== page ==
In the weeks following the trip, I noticed an uptick in creativity. My work felt effortless to produce. Checking my phone held little appeal. I was more present. And, most importantly, my ADHD symptoms largely disappeared. People with ADHD describe how it feels in thousands of different ways. For me, it’s as if every single task in my life, no matter how important or mundane, is mission-critical. Once I start a task, my mind is already leaping ahead before the first one is done.

Suddenly, I could focus on something without feeling pulled in a thousand different directions. Keeping a calendar straight, turning in work on time, and getting to appointments felt like second nature. I was floored. Is this how neurotypical people feel all the time? The mushrooms probably had an effect. But how? I decided to search for answers from some of the brightest minds researching psychedelics today.

Psychedelics increase neural communication. There's going to be more complexity in the brain. You're turning that volume knob up.

Dr. Connor Murray, a neuroscientist at the UCLA Semel Institute for Neuroscience who specializes in treating compulsive and addiction issues with psychedelics, explained that while I’m not the typical patient he works with, the psychedelics still had a positive impact.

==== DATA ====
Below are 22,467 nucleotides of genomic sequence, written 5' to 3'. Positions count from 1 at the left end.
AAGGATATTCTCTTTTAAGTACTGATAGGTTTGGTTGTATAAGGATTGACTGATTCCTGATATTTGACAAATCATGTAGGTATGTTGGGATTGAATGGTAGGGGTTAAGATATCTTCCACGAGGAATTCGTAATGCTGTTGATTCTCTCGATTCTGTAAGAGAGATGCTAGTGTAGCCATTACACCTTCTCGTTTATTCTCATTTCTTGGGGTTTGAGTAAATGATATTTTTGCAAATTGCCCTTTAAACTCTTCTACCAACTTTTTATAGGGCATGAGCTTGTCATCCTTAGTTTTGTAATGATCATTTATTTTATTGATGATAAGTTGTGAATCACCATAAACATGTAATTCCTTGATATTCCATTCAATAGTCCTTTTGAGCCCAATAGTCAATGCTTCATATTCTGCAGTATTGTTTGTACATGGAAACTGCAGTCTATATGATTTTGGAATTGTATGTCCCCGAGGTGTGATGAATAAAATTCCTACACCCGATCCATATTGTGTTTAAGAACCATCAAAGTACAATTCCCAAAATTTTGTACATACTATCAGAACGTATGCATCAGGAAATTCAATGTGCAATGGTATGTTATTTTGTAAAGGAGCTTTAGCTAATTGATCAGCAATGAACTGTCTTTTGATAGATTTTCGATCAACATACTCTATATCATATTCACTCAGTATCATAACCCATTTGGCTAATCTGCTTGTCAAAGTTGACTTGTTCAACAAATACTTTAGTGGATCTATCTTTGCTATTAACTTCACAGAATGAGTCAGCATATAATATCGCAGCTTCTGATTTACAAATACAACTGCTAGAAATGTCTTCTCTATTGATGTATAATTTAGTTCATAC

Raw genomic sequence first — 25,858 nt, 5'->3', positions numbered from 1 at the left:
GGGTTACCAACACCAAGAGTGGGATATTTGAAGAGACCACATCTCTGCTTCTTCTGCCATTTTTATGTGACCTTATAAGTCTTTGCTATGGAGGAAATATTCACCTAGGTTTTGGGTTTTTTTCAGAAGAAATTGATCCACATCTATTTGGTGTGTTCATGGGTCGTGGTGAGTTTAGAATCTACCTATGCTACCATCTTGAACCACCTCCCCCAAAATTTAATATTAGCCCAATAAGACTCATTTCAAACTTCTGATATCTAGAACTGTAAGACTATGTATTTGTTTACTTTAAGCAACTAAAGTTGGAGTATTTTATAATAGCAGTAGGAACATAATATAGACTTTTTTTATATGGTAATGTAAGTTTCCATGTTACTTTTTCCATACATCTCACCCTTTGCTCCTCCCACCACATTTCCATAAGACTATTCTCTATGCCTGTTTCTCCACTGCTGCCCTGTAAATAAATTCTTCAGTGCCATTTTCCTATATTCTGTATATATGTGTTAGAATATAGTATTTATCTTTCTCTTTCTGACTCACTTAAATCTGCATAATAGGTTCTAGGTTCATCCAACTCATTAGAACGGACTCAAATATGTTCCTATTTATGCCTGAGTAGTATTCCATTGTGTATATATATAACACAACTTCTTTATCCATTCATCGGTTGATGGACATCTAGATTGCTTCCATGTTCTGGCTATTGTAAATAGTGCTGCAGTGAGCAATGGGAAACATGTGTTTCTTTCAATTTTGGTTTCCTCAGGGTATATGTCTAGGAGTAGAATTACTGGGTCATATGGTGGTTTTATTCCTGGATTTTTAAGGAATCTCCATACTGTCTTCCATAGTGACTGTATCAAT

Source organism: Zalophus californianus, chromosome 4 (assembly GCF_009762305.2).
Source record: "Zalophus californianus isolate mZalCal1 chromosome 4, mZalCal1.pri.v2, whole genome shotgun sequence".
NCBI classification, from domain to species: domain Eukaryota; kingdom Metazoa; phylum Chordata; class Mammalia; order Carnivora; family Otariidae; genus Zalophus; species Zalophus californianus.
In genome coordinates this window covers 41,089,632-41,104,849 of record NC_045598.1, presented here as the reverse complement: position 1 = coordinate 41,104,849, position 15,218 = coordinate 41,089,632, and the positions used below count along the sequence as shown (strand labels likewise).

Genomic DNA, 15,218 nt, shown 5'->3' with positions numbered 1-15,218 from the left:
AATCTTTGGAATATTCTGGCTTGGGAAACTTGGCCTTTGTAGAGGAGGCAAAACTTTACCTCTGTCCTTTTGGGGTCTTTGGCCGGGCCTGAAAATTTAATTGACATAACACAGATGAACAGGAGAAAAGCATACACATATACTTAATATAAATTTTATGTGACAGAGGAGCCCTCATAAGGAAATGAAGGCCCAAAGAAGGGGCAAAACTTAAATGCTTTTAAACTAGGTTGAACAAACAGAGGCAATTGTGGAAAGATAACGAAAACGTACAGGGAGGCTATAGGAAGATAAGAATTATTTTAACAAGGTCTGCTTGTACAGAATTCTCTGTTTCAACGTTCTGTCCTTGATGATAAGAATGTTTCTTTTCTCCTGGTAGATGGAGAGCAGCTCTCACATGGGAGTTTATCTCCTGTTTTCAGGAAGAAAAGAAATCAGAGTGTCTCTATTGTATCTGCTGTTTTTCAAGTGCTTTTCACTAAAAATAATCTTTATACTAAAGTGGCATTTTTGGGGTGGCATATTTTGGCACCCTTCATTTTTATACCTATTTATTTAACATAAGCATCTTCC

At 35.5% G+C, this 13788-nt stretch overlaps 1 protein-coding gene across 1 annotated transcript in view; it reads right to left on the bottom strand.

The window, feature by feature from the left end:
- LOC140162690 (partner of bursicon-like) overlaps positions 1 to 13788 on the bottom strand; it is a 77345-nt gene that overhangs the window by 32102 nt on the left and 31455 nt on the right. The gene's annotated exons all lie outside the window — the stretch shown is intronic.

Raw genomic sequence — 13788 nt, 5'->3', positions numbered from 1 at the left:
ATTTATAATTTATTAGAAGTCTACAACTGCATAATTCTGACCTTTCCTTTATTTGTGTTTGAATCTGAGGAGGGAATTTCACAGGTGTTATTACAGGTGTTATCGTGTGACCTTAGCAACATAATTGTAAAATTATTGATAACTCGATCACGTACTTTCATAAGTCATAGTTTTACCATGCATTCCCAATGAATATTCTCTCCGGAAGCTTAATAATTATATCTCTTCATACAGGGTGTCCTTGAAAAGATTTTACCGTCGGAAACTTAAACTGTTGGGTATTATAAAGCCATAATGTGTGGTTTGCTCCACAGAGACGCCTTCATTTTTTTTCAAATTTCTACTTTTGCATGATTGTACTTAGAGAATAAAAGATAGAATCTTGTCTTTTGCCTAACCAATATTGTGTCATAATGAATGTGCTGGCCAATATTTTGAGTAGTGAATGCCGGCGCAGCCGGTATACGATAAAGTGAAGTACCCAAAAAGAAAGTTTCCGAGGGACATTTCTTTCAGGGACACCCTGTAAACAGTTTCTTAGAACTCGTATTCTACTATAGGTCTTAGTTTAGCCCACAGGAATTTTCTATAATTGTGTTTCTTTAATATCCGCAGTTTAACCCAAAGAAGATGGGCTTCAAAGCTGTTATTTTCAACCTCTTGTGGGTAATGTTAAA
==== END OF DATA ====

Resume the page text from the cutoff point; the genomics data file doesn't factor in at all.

“In your case, even though you were not seeking relief from something like alcoholism, you were still able to have the same types of therapeutic effects,” he said. “On the microscopic level, psychedelics act on the serotonin system, specifically the 5-HT2A receptor.”

For those of us without a doctorate in neuroscience, the 5-HT2A receptor is like a traffic cop for serotonin in the brain. Normally, serotonin acts on the surface of our neurons, but certain psychedelics enter the cell and activate an intracellular storage of 5-HT2A. “That's where all this magic happens in terms of these structural changes in the neuron itself,” Dr. Murray added.

When you look at a neuron under a microscope, there are little branches called dendrites and axons, structures that allow neurons to communicate with other cells. Dendrites receive information; axons send information out. “What you see is this genesis of dendrites where there's this big arborization, there's a lot more ability to connect and send signals down the line,” says Dr. Murray.

Imagine your brain as a ski slope. All day, every day, people are carving down it, making deeper and deeper paths in the powder. The ruts are so deep, so well-worn, it’s almost impossible to take a new route. Psilocybin acts like a blizzard, covering the slope in fresh snow and allowing you to zig-zag down the hill in any way you please. In essence, the large dose of psilocybin allowed different parts of my brain to communicate in new ways, and a byproduct was that, for a little while at least, my ADHD symptoms evaporated.

“Psychedelics increase neural communication, increase psychoplastogenicity. There's going to be more complexity in the brain,” says Dr. Murray. “You're turning that volume knob up.”

Do you think psychedelics could be a viable treatment for ADHD?

  • Yes, they offer a new approach to treatment.

  • No, the risks and side effects are too high.

  • Unsure, more research is needed.